Porritt then played a recording from a recent Musk deposition in which he was asked whether he made the “funding secured” statement based on the Saudis’ interest. In the deposition, Musk answered yes to the question without referencing SpaceX.

After hearing the recording today, Musk agreed he didn’t make any reference to SpaceX during his answer in the deposition. But he also said he brought up the possibility of selling SpaceX stock when he gave a deposition to the Securities and Exchange Commission in 2018.

“If you look at the Twitter transaction, that is what I did. I sold Tesla stock to complete the Twitter transaction, and I would have done the same here,” Musk said. During cross-examination, Musk said, “I would have very much hated to sell my SpaceX shares. It would have broken my heart.” But he would have sold the shares if necessary, he added.

“My intent was to do the right thing”

Musk abandoned the idea of taking Tesla private shortly after the controversial tweets. Today, he said he “thought it would be good for the shareholders to take Tesla private. We were under unprecedented attack from short sellers in the public market.”

Musk said he tweeted about the proposal partly to let individual shareholders know they could retain their stakes in Tesla after the company shifted from public to private. Musk was referring to a follow-up tweet that said Tesla shareholders could either sell their shares for $420 or continue to hold shares in a private Tesla.

Porritt asked Musk why he tweeted incomplete details instead of waiting for Tesla to draft a thorough statement. “I wanted to be clear that my intent was to do the right thing for Tesla shareholders and not force them to sell,” Musk answered.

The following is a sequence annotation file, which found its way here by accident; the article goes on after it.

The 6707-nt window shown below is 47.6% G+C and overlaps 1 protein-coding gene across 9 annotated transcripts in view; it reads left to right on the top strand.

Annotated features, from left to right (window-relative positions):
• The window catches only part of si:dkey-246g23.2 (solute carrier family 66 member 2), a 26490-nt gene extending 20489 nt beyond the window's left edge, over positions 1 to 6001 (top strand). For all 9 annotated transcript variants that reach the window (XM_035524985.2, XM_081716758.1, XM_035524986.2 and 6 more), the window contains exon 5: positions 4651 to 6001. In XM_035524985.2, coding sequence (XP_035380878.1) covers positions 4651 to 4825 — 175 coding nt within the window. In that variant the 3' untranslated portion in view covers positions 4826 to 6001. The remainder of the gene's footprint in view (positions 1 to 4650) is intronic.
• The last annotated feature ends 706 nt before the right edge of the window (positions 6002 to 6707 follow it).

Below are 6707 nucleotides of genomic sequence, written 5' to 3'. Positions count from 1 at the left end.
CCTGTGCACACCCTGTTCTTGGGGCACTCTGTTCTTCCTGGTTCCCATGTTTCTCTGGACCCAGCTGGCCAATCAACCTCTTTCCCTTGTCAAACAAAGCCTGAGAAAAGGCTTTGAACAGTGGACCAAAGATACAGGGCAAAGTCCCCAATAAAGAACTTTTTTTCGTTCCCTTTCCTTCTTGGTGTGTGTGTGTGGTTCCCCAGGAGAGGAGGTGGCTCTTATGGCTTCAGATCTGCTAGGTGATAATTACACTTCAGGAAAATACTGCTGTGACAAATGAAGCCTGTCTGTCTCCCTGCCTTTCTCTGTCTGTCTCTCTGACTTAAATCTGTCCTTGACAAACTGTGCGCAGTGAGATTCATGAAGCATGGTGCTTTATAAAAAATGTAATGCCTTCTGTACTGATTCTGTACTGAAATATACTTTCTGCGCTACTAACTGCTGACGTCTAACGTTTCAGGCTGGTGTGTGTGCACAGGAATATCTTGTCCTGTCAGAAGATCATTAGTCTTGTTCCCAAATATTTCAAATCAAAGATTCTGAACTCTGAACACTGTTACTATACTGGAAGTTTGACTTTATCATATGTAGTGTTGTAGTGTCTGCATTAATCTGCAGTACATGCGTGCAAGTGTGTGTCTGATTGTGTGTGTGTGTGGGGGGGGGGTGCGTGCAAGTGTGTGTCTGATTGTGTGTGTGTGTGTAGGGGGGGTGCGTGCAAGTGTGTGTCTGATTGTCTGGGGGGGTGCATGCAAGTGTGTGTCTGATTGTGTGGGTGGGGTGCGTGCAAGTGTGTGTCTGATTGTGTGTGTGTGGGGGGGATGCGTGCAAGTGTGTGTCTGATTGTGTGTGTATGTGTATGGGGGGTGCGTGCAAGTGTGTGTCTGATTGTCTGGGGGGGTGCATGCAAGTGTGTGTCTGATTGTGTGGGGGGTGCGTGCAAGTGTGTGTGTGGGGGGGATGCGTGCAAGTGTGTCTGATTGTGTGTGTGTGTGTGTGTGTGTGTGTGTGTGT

Musk says that he made the “funding secured” tweet when he did because of a Financial Times report on the same day that said the Saudi fund had acquired a $2 billion stake in Tesla. Porritt said the article was published before Musk’s tweet. In response to one of Porritt’s questions, Musk acknowledged that he didn’t read the Financial Times report before posting his tweets.

“By the time the article is written and published, the cat’s out of the bag. I didn’t know what more information the Financial Times was aware of. They certainly could have known about the take-private given that they also knew all of this confidential information, and I wanted to make sure all investors would be on an equal footing,” Musk said.

$420 price not a pot joke, Musk says

Porritt questioned Musk about the $420 price, which has been interpreted as a cannabis-related joke. Musk testified that he chose $420 as a price solely because it was a 20 percent premium over the Tesla stock price.

“The 420 was a coincidence… it certainly was not a joke,” he said.

The SEC’s 2018 lawsuit against Musk, which he settled, said that “Musk stated that he rounded the price up to $420 because he had recently learned about the number’s significance in marijuana culture and thought his girlfriend ‘would find it funny, which admittedly is not a great reason to pick a price.'”

Whether Musk’s tweets directly caused the rise in Tesla’s stock price is one of the issues for the jury to consider. When asked if he expected his tweet would cause the Tesla stock price to go up, Musk said that’s “difficult to say” because “counterintuitive” things often happen in the stock market.

Porritt then played a recording of the Musk deposition in which he acknowledged that he “expected there would probably be some increase in the stock price” in response to the tweet. After hearing the recording, Musk answered, “I said it was not certain, but likely there would be some increase.”

The trial is scheduled for 10 days, with each day lasting about five and a half hours, including some breaks. Court adjourned today while cross-examination of Musk continued, so he’s expected to retake the stand tomorrow morning.



Jon is Ars Technica’s senior IT reporter, covering the FCC and broadband, telecommunications, tech policy, and more.